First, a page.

Voting: Necessary or pointless?

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Voting: Necessary or pointless?

Mei Bradford, Journalist

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There is a toxic mindset ruining our democracy. This idea is negatively affecting the country and goes against many of the core beliefs this country was founded on. This idea is that an individual’s vote doesn’t matter. This is false. Voting does matter and it is within any American’s civic duty to vote. According to Mrs. Fritz, an Advanced Placement United States Government teacher, voting is a way for the people to hold government officials and legislators accountable and responsible. In addition to her beliefs, Tom Robie (pictured right), IHS senior, agrees and believes that voting is the way that the people have a hand in government decisions. Mrs. Fritz believes that policy needs to be formed around what the people want and what they need. Americans have always fought for the right to vote. Whether it was the African Americans fighting for equality and freedom or Women’s Suffrage, Americans have always fought for the right to vote. According to Mrs. Fritz, the fight is not over. There will always be a bigger power trying to take away the right to vote. For example, before the twenty-fourth Amendment was passed, poll taxes were legal and many states implemented them. This is an example of the local governments attempting to limit who could afford to vote. Another example would be when African Americans first gained the right to vote and many white Americans would harass, threaten, and beat them when they tried to vote. There are countless times in American history where the people in power or the majority attempt to take away the right to vote from people who they think are inferior.

Since Americans have always fought for the right to vote, it is important that everyone who can exercises this vote, especially young people. Many young people don’t think their vote matters, but the truth is the complete opposite. The government needs to hear from the young people because they are going to be the ones affected by the policy and change the government is implementing. Everything, especially in today’s society, is going to affect the youth. Climate Change, Women’s Rights, Gun Control, etc. are going to affect the future generations, not the Baby Boomers who currently have an iron grip on today’s politics.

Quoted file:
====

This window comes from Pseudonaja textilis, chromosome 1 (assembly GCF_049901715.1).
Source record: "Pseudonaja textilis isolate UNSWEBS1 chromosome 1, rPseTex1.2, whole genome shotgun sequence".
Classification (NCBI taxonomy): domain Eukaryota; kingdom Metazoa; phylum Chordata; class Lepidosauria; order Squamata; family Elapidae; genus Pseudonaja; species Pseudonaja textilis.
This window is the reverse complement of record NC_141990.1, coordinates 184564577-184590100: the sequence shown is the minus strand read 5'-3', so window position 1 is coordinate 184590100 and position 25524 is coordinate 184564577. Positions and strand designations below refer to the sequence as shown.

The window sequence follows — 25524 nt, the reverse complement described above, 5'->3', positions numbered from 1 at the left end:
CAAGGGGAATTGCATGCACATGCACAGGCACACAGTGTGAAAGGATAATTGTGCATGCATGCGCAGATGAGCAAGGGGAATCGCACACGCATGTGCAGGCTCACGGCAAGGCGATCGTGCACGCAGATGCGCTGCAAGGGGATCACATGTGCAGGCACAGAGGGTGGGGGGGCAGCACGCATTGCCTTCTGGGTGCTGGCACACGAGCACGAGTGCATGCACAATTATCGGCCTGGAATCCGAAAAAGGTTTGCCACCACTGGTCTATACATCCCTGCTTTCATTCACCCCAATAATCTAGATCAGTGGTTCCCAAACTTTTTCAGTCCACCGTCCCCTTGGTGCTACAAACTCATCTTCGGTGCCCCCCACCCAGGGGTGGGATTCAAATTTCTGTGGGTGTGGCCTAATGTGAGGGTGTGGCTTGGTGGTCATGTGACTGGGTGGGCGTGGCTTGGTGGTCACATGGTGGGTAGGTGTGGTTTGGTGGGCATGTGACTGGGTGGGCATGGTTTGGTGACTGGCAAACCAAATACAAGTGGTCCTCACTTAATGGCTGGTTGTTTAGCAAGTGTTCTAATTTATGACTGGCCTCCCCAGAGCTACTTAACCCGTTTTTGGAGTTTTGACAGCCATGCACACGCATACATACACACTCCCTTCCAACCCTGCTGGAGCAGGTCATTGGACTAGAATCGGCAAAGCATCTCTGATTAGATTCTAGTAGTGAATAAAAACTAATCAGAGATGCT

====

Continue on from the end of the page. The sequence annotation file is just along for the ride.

There are still many who believe that their vote doesn’t matter. Many of these ideas come from the Electoral College. The Electoral College was originally put in place because Alexander Hamilton didn’t believe that the general public could be trusted to choose the best leaders and make the best decisions. At the time, the only people who could vote were wealthy white males who owned property. Education was also not a top priority of the colonists when they first came to America; therefore many of the voters were not educated. Many see this as a form of elitist democracy and that the Electoral College should be abolished. According to Mrs. Fritz, the Electoral College is “necessary to protect the minorities and the less populous states”. Many people don’t even know what the Electoral College is, which leads to the next concerning issue with voting. Can the people be trusted to vote for the right politician if they are not informed? According to Tom Robie, people should be trusted to inform themselves with unbiased information to whatever degree they choose. He believes that there is a lot of biased and unreliable information out there that can taint and sway an individual’s morals and opinions.

Despite all of this valid information, voting is essential to how the government runs. It is one of the many ways people have a say in policy making. Americans have always fought for the right to vote and the fight is not over. Americans need to continue to exercise their right to vote to create a better America.

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